Genesis 22: 1-18; Romans 8: 31-34; Mk 9: 2-10
We know the Transfiguration story well: Jesus taking Peter, James and John alone up the mountain, a traditional place for a revelation of God. Jesus is transfigured in light with Moses and Elijah, revealed to them as the Son of God. It is in-breaking of God – theophany – a manifestation of God’s presence. More particularly, it is a Christophany, a manifestation of the identity of Christ as the Messiah who was to suffer, die and be resurrected. The lives of Peter, James and John would never be the same again. To be sure, this is “a mountain top experience.” It is to strengthen them against the day of the Lord’s death when their faith would be shaken. They can look back, remember and be strengthened.
Moments such as these are touchstones to which we look back and can say, ‘God was there.’ We have a clear sense of Mystery, of what the poet’s Wordsworth calls “a sense of something far more deeply inter-fused.” In other words, there is more there than meets the eye. Moments like this take our breath away. Words fail. Indeed, Mark tells us Peter, “hardly knew what to say.” The challenge, of course, is to say nothing, but to listen to the voice from the cloud: “This is my beloved Son. Listen to Him.”
They come down from the mountain. Their experience has also been transfigured. Jesus’ transfiguration is also their own. The challenge for us is to believe that God continues to reveal God’s self, that is, to break into our ordinary lives in great and little ways. We recognize and remember the big ones. Our challenge is to recognize and listen to the little ones. For example, on Tuesday, I was I saw a patch of brilliant yellow crocus. I was amazed, this on February 20th! Two days later I saw the first of the daffodils. I thought ‘It is easier in the Spring to recognize the signs of God’s care breaking in on us, for us (Romans). We know that nature is renewing itself and that Easter is coming. We dare to believe that Christ will renew us and give new life to something in us that needs to be reborn, just like those daffodils popping up.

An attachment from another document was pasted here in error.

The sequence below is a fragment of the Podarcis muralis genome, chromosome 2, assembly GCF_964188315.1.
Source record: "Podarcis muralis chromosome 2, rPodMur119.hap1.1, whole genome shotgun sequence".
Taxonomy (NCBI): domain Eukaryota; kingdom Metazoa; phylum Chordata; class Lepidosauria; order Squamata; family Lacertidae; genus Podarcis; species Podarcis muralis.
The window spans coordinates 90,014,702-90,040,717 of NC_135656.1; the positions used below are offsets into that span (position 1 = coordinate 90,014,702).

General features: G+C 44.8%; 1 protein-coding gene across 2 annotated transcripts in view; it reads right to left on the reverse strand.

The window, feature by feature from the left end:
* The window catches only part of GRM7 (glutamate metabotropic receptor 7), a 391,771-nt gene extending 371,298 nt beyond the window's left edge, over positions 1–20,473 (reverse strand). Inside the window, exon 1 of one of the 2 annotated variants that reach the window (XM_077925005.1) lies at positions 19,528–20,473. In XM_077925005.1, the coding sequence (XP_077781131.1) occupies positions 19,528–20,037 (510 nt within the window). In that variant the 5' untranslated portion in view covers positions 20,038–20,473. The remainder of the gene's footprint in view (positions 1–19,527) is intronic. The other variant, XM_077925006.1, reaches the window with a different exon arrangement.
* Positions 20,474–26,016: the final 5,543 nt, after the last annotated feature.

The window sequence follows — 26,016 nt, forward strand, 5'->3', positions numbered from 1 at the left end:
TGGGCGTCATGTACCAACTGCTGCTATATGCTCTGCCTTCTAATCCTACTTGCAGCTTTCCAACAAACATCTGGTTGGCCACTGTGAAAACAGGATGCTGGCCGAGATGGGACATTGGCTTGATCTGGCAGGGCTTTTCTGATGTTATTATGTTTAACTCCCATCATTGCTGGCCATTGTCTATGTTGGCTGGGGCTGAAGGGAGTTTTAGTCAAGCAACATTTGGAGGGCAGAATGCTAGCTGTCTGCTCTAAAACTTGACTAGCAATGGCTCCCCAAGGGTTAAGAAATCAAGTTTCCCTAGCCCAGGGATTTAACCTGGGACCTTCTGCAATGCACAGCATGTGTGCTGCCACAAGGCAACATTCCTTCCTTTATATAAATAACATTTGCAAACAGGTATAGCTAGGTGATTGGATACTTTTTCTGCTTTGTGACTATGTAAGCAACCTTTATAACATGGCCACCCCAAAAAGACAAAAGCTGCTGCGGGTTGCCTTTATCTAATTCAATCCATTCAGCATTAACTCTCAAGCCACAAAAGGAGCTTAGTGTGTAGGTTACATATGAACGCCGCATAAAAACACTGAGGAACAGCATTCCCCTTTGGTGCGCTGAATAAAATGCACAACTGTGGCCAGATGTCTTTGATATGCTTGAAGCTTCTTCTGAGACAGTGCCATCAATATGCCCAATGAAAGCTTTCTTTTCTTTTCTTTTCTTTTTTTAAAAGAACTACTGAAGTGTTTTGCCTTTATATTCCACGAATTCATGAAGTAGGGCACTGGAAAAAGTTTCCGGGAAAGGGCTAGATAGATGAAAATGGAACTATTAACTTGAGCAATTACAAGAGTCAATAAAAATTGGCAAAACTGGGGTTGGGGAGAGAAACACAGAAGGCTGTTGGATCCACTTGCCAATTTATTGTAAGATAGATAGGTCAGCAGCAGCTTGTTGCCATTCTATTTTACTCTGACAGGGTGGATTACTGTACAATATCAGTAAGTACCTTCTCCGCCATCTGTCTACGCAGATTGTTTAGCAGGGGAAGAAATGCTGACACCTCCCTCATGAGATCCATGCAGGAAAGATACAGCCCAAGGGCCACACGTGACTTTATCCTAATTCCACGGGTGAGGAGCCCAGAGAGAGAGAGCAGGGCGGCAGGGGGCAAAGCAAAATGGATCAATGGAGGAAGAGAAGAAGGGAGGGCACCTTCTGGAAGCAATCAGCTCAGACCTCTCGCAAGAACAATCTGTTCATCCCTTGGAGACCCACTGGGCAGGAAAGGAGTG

But first some part of us must die and be reborn, renewed. That’s the Lenten discipline. Paying attention to the signs of God’s care for us is one of the challenges of Lent. It is a form of asceticism. It takes discipline to stop, to notice, to listen, to see in these small moments signs of God’s care for us. For example, on Friday evening, I was driving down Beaumont Avenue on that beautiful evening — almost like a May evening in late February — and I saw a group of people socializing on one of those large, beautiful verandas. They looked like they were so enjoying themselves on this breath of spring night, a breath that brings new life. Later in the evening when I returned, they were still there. I reflected later: this is the communion of saints. This is a foretaste of heaven, of what heaven will be like – all the time! Here, we get only glimpses. These are transfigured moments to savor. They give us hope. They give us, again as the poet Wordsworth says, “Food for future years” against the day when we, like Jesus, we must face trials and carry our crosses. The theologian Hans Urs von Balthasar says, “God is not only with us, as in the Old Testament’s Emmanuel, but is ultimately ‘for us’ his chosen ones.” He has given us “everything he is and has.” It is what his theologian Karl Rahner calls “God’s self communicating love.” God gives this most especially in the self-communicating love we call the Eucharist, Holy Communion as well as in the small moments of our lives, transfiguring them. Let’s try in this week, as we move further into these sacred days of Lent, to notice and to listen. And thank God for them!